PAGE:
The use of pyrotechnics at football divides opinion.
There’s no doubt it provides a superb spectacle, but the dangers are very real.
With Dundee’s match v Rangers already well delayed, with the Rangers team bus caught in traffic, it was again halted just two minutes into play as flares set off by Gers fans set off fire alarms in the stand. The players were taken off the park.
Ultimately, football exists to watch the players play, not to witness a fireworks spectacular or light shows.
Pyro can create spectator vision issues as smoke wafts across the pitch and it can cause breathing difficulties for some fans too, not to mention the dangers of serious burns.
Former Dundee player Leigh Griffiths was fined earlier this year for booting a smoke bomb thrown by a spectator back into the crowd.
Football matches are fractured enough these days with the interruption of games by lengthy VAR intrusions, the last thing the game needs is further interruptions from pyro disrupting matches.
It may be a spectacle, but the main event concerns the round ball in play, not an amateur dramatics display from folk who appear to have more interest in creating their own entertainment off the pitch than what they’ve paid to watch on it.
In football you’re only a number and, when you stop performing, your number is very quickly up as Steven MacLean found out at St Johnstone.
A club legend, the transition to top flight management came too early for him and, while Saints fans are vexed that a great club man has departed, very few feel that the club haven’t done the right thing in parting ways with him.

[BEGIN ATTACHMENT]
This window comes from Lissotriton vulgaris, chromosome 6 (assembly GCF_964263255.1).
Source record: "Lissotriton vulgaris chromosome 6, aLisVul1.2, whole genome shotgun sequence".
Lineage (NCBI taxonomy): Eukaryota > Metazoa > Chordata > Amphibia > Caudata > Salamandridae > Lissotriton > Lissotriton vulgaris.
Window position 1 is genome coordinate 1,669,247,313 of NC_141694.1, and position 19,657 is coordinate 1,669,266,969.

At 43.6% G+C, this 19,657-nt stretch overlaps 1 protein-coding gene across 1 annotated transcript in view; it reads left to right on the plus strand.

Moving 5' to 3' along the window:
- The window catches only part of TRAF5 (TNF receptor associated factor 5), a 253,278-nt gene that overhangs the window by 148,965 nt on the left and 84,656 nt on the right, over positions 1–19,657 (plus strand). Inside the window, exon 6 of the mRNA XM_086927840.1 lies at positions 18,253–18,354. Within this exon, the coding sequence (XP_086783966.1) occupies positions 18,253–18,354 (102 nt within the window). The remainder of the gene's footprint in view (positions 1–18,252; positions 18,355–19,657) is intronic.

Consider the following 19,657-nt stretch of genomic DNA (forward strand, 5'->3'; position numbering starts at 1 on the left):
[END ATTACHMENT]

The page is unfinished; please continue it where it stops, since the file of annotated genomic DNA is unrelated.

Loyalty counts, but success counts more and Saints had enjoyed very little under a man who, as a player, gave them some of their finest moments.
Fans are fickle, but they pay their money and are entitled to be.
I saw some Celtic fans complaining after their squeaky win over St Mirren that James Forrest, who’s in his testimonial year, was past his sell by date, and others opining that the five-year deal for Callum McGregor was replicating what they felt was the mistake of keeping Scott Brown when his best days were behind him.
Clubs and supporters alike are merciless in passing judgement on those who are deemed to have no further use to them.
It’s one of the reasons I can’t blame players and managers who put career advancement before club loyalty when opportunities to move present themselves.
Dundee United are proving adept at wining with scintillating style, but also with dogged determination.
A free-flowing, high-scoring hammering of Arbroath was followed by a doughty display to take the points at Airdrie.
The hallmark of top sides is that they produce required results when they’re not necessarily in their pomp.
No team can hit the heights every week, but the best sides find ways even when they’re off the boil to make things too hot for the opposition.
United are becoming masters of the art.